Title: Ecosystem service dependence in livestock and crop-based production systems in Asia’s high mountains.
Authors: Murali,R., Ikhagvajav, P., Amankul, V., Jumabay, K., Sharma, K., Bhatnagar, Y. V., Suryawanshi, K., Mishra, C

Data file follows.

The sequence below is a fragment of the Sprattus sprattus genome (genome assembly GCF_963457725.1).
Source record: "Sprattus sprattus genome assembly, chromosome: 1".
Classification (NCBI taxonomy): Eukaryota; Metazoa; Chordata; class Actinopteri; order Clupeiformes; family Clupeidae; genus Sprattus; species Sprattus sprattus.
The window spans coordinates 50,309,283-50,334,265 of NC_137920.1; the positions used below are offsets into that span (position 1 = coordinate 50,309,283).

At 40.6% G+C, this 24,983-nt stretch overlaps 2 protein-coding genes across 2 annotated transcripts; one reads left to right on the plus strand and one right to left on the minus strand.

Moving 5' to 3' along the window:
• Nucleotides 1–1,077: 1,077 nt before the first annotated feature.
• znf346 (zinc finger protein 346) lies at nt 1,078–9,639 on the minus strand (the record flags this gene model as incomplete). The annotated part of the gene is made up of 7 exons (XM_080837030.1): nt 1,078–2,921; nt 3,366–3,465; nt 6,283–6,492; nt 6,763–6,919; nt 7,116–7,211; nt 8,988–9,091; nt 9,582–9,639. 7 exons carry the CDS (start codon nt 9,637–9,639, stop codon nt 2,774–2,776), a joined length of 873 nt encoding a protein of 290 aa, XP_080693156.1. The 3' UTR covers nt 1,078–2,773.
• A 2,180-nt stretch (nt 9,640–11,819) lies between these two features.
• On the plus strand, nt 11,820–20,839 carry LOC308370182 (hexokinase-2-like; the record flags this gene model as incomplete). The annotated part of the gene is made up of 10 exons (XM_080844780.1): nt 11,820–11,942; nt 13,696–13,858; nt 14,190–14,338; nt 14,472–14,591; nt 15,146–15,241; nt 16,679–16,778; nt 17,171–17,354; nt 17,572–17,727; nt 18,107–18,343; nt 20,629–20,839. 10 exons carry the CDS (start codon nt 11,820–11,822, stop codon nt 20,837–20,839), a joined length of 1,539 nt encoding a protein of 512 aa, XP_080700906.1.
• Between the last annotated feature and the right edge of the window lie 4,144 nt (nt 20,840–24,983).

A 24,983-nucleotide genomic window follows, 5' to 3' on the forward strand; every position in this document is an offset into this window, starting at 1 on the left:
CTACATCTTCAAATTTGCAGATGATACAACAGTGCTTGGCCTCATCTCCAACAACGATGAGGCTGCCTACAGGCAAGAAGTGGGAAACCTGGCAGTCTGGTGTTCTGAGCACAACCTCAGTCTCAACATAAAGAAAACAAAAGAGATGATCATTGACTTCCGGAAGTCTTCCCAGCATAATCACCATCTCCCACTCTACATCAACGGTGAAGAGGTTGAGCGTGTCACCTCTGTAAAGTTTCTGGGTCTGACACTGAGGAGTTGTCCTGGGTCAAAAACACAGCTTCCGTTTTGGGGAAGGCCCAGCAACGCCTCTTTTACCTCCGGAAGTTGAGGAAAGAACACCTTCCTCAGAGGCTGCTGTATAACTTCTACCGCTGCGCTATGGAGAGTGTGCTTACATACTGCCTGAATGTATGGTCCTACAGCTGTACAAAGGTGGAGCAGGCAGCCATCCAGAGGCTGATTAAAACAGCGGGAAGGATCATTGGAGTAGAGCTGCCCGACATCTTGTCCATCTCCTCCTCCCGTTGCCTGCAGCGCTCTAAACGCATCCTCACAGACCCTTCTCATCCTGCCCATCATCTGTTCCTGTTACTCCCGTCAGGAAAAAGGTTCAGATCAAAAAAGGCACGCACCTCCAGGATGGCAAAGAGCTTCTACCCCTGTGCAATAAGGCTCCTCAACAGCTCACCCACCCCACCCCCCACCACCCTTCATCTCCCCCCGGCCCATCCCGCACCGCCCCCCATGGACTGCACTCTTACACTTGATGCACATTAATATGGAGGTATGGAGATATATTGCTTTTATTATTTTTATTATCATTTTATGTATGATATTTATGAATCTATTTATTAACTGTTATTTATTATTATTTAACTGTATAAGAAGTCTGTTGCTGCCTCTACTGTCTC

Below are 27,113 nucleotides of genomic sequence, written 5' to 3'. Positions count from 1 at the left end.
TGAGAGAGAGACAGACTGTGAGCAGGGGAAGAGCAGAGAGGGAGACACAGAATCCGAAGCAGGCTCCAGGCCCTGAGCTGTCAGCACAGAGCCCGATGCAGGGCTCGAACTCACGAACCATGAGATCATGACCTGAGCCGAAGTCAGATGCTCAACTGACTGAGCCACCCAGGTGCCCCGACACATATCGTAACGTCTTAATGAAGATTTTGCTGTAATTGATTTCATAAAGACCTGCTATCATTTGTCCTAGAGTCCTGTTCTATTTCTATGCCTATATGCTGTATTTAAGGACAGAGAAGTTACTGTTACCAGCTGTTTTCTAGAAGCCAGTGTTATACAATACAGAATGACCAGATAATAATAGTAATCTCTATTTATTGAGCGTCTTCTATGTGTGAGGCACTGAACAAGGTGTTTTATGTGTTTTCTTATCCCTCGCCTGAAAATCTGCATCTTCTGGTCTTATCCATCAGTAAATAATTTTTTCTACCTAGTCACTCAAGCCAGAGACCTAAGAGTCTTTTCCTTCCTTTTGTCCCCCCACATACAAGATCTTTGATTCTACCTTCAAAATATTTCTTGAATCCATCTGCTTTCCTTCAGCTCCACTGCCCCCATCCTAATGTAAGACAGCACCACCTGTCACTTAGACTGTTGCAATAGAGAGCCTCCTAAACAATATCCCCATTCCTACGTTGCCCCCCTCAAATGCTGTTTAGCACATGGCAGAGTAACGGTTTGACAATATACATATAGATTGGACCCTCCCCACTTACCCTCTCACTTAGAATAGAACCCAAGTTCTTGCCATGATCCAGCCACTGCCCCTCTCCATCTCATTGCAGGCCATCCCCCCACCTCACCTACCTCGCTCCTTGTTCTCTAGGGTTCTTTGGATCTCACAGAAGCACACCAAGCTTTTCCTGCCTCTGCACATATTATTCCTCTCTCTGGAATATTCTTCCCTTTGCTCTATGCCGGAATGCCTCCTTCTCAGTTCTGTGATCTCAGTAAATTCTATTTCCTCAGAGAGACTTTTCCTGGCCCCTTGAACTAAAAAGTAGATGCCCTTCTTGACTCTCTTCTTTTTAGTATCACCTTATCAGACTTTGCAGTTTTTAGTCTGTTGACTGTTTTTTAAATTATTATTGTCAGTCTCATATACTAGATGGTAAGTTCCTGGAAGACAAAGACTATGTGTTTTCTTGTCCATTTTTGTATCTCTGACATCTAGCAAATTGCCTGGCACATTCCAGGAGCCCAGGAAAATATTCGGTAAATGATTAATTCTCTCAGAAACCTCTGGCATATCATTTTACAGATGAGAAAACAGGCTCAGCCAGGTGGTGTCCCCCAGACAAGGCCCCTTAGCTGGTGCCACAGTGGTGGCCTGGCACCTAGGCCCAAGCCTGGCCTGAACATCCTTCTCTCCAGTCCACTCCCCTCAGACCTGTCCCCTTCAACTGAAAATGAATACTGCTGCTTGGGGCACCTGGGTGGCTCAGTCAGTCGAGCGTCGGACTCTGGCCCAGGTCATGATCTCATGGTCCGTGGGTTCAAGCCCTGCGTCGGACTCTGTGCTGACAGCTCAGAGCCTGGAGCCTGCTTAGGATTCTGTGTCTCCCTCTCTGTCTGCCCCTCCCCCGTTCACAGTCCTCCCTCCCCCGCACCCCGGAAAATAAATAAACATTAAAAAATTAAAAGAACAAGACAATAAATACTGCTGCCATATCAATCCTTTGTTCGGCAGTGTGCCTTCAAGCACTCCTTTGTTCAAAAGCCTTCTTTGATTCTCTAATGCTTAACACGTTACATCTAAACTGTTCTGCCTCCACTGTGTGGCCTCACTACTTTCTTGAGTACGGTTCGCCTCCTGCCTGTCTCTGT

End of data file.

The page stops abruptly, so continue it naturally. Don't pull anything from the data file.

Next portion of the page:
Abstract: Globally, in semi-arid and arid landscapes, there is an ongoing transition from livestock-production systems to crop-production systems, and in many parts of Asia’s arid mountains, mining for minerals is also increasing. These changes are accompanied by a change in the generation and quality of ecosystem services (ES), which can impact human well-being. In this study, to better understand the impacts of such transitions, we quantified ES in two crop-based and three livestock-based production systems in the arid and semi-arid landscapes of the High Himalaya and Central Asia, specifically in the Indian Himalaya, Kyrgyz Tien Shan, and Mongolian Altai. Our results showed 1) high economic dependence (3.6–38 times the respective annual household income) of local farmers on provisioning ES, with the economic value of ES being greater in livestock-production systems (7.4–38 times the annual household income) compared to crop-production systems (3.6–3.7 times the annual household income); 2) ES input into cashmere production, the main commodity from the livestock-production systems, was 13–18 times greater than the price of cashmere received by the farmer; and 3) in the livestock production systems affected by mining, impacts on ES and quality of life were reported to be negative by majority of the respondents. We conclude that livestock-based systems may be relatively more vulnerable to degrading impacts of mining and other ongoing developments due to their dependence on larger ES resource catchments that tend to have weaker land tenure and are prone to fragmentation. In contrast to the general assumption of low value of ES in arid and semi-arid landscapes due to relatively low primary productivity, our study underscores the remarkably high importance of ES in supporting local livelihoods.
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